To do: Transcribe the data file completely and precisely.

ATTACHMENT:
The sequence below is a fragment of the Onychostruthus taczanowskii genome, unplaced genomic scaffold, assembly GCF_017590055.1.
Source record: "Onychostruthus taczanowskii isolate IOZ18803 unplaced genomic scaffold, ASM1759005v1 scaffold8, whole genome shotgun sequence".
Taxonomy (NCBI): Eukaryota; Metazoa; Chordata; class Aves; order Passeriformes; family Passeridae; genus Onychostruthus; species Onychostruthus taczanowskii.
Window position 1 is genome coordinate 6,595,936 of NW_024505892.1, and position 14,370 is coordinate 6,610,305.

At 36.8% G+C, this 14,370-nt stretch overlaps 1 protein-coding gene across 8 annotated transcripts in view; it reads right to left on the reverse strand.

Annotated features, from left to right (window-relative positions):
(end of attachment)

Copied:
The sequence below is a fragment of the Onychostruthus taczanowskii genome, unplaced genomic scaffold, assembly GCF_017590055.1.
Source record: "Onychostruthus taczanowskii isolate IOZ18803 unplaced genomic scaffold, ASM1759005v1 scaffold8, whole genome shotgun sequence".
Taxonomy (NCBI): Eukaryota; Metazoa; Chordata; class Aves; order Passeriformes; family Passeridae; genus Onychostruthus; species Onychostruthus taczanowskii.
Window position 1 is genome coordinate 6,595,936 of NW_024505892.1, and position 14,370 is coordinate 6,610,305.

At 36.8% G+C, this 14,370-nt stretch overlaps 1 protein-coding gene across 8 annotated transcripts in view; it reads right to left on the reverse strand.

Annotated features, from left to right (window-relative positions):